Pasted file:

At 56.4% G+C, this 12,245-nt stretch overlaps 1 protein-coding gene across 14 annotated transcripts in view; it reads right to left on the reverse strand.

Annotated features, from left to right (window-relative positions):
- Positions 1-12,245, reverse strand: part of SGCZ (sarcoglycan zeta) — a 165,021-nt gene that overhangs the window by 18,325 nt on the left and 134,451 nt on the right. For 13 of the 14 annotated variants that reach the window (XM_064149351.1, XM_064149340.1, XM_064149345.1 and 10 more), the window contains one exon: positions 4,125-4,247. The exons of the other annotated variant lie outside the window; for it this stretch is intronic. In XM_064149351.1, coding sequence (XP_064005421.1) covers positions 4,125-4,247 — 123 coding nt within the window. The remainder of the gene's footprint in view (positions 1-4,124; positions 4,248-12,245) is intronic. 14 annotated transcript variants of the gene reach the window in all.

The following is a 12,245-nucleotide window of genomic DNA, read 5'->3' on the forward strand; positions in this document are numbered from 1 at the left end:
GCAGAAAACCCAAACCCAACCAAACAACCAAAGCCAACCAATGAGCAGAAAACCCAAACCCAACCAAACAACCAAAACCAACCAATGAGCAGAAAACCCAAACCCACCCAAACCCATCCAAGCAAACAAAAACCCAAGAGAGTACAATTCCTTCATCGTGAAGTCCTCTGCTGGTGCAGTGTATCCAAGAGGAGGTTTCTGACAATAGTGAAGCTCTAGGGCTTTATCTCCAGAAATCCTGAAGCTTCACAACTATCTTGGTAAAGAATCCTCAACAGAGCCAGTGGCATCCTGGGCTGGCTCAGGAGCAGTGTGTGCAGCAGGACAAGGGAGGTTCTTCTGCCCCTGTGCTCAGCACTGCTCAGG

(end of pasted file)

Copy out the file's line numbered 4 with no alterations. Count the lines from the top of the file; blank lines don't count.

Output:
The following is a 12,245-nucleotide window of genomic DNA, read 5'->3' on the forward strand; positions in this document are numbered from 1 at the left end: